Government Unions Target Fiscal Sanity in Connecticut



Connecticut taxpayers, saddled with a pension system for state workers and teachers marked by decades of underfunding, glimpsed a ray of hope in 2017 when legislators embarked on a path toward accountability and fiscal discipline by enacting “fiscal guardrails.”

Now, state unions under the umbrella of the State Employees Bargaining Agent Coalition are clamoring for the removal of the fiscal guardrails that were constructed to prevent the same unions from driving taxpayers over the cliff. The staggering state debt of more than $80 billion, including unfunded pension debt from the state workers’ and teachers’ pension funds, bonded debt, and health-care liabilities, was the result of years of irresponsibility and political horse-trading with state unions that were all too eager to negotiate benefits without a sustainable funding plan.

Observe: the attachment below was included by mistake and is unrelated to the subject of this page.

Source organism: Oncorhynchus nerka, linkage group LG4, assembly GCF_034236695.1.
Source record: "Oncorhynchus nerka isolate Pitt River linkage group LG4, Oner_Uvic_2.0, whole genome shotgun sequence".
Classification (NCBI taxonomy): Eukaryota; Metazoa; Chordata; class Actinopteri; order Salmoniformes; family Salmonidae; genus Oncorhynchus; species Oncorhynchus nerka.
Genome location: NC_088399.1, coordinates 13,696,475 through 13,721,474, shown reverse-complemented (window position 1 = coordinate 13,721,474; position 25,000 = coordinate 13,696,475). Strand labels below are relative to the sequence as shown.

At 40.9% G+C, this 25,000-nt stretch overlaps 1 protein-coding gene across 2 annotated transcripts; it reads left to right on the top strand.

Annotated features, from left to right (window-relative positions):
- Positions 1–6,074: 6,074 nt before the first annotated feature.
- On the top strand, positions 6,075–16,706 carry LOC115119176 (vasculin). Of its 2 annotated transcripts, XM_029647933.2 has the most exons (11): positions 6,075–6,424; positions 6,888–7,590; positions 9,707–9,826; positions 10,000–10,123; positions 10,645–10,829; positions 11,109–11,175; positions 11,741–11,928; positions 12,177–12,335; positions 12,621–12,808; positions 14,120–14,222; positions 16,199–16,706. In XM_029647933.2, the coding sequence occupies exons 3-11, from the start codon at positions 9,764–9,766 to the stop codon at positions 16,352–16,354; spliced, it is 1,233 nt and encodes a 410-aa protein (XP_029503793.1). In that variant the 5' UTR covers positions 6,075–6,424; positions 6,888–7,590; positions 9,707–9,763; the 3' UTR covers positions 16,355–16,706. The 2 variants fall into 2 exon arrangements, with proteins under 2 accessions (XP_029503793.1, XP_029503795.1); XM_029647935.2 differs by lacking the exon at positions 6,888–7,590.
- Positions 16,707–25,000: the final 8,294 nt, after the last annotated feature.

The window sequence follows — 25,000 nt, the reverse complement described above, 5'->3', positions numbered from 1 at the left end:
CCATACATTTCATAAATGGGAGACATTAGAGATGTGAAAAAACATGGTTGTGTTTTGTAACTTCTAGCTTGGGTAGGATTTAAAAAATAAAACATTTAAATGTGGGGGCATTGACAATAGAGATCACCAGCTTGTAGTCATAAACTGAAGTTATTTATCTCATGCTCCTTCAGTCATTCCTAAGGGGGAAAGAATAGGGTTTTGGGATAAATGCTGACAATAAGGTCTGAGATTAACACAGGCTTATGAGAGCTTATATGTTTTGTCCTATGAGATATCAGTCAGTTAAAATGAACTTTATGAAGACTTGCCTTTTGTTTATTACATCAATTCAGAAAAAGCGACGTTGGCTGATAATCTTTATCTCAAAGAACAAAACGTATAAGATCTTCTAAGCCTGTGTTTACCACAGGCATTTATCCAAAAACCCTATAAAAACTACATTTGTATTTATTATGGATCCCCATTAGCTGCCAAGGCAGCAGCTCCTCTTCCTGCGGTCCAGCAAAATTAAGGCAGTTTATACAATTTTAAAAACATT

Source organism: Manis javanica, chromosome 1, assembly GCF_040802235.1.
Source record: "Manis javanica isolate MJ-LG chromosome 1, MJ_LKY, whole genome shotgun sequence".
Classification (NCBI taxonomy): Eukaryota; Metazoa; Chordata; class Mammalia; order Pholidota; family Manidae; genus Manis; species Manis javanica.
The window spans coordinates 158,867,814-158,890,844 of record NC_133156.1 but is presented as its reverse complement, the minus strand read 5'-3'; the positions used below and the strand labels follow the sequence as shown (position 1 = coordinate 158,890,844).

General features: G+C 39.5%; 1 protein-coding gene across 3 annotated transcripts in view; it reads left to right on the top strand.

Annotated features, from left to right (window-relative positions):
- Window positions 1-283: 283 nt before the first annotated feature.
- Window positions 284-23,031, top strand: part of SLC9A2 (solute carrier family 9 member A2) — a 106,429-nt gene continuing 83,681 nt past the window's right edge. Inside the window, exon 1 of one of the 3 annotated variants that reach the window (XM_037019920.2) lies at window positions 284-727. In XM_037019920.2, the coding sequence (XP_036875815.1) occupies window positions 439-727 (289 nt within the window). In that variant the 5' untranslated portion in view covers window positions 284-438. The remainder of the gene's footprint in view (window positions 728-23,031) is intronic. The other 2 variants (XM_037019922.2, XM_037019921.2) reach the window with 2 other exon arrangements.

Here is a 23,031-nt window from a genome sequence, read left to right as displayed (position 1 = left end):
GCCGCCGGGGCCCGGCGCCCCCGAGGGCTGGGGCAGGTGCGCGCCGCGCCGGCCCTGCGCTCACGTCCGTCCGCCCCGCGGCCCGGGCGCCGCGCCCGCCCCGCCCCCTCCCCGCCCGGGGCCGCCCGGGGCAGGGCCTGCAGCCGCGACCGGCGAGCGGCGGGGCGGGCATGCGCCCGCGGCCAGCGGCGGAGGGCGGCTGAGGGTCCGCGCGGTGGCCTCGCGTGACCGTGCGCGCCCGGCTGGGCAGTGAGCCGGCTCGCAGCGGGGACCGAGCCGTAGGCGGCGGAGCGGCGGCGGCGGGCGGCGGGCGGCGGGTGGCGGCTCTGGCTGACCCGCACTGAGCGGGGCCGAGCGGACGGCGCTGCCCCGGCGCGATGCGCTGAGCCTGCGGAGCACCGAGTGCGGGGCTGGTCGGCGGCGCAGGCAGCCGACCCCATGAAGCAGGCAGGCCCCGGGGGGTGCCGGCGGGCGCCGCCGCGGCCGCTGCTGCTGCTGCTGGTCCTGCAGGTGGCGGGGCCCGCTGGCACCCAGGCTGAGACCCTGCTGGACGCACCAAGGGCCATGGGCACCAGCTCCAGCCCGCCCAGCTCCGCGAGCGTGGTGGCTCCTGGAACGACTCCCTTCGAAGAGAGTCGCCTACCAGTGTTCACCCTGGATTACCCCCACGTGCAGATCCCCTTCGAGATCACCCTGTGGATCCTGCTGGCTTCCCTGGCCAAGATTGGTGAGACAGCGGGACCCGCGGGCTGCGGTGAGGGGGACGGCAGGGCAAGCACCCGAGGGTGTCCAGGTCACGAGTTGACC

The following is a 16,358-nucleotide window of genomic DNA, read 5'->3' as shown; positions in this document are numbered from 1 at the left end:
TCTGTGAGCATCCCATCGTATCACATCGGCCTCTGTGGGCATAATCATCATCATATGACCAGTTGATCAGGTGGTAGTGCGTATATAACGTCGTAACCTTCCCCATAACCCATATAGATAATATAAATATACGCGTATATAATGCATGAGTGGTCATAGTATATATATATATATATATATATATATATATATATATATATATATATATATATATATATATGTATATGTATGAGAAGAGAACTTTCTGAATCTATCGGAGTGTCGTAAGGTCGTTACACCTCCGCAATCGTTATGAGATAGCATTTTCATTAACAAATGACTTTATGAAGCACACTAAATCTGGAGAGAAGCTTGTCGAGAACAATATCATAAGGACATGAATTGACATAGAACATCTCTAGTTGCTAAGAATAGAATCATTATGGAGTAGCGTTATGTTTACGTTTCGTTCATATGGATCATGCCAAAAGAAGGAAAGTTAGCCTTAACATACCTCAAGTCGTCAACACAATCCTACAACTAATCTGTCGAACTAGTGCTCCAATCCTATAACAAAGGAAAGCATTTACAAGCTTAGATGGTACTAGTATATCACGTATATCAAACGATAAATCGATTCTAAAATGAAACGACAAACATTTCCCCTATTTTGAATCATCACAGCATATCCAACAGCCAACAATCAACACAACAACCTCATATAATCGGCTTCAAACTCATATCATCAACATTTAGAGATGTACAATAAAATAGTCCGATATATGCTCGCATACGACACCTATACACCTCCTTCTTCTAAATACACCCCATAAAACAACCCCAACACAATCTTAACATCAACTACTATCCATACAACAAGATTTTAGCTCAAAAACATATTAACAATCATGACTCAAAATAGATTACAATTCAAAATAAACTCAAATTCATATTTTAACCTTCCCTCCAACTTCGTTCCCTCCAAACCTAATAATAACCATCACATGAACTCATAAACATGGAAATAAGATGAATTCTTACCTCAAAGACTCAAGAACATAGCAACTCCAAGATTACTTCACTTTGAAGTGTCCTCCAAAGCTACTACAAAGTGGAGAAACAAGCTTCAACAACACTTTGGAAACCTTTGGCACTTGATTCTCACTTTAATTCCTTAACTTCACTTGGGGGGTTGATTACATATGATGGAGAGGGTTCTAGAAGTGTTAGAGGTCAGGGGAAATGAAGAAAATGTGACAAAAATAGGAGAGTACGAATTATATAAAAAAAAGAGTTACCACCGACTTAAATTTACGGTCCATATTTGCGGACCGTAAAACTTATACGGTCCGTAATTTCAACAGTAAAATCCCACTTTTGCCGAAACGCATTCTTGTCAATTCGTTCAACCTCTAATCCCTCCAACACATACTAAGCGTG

Connecticut has long been a high-income per capita state and also imposes one of the country’s most burdensome tax systems. Yet it still managed to accumulate the highest state debt per resident. The 2017 bipartisan fiscal guardrails constituted a recognition that the previous decade’s cycle of budget shortfalls, followed by significant tax increases, was simply unsustainable.

The guardrails were codified in 2023, and the general assembly unanimously voted to extend them for another five years. Their very effectiveness in slowing spending growth has made them susceptible to attack from state unions.

Author(s): Frank Ricci and Bryce Chinault

Publication Date: 13 Feb 2024

Publication Site: National Review Online